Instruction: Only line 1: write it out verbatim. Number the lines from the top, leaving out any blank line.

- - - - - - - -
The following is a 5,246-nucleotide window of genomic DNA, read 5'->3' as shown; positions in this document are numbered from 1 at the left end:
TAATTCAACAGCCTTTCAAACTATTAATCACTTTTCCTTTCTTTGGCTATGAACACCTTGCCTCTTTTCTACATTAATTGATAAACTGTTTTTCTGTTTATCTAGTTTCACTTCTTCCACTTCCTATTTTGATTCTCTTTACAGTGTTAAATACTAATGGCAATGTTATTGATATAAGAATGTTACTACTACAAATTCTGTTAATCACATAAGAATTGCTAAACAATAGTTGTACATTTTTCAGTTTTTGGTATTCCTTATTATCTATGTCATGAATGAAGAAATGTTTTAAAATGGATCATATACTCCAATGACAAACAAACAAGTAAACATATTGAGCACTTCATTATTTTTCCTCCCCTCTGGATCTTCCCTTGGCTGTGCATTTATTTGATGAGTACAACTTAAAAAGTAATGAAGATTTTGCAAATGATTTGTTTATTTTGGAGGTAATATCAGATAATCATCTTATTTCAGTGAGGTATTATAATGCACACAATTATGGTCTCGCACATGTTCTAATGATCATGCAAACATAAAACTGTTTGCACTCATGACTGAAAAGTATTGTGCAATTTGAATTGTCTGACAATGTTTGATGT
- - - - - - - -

The following is a 5,246-nucleotide window of genomic DNA, read 5'->3' as shown; positions in this document are numbered from 1 at the left end: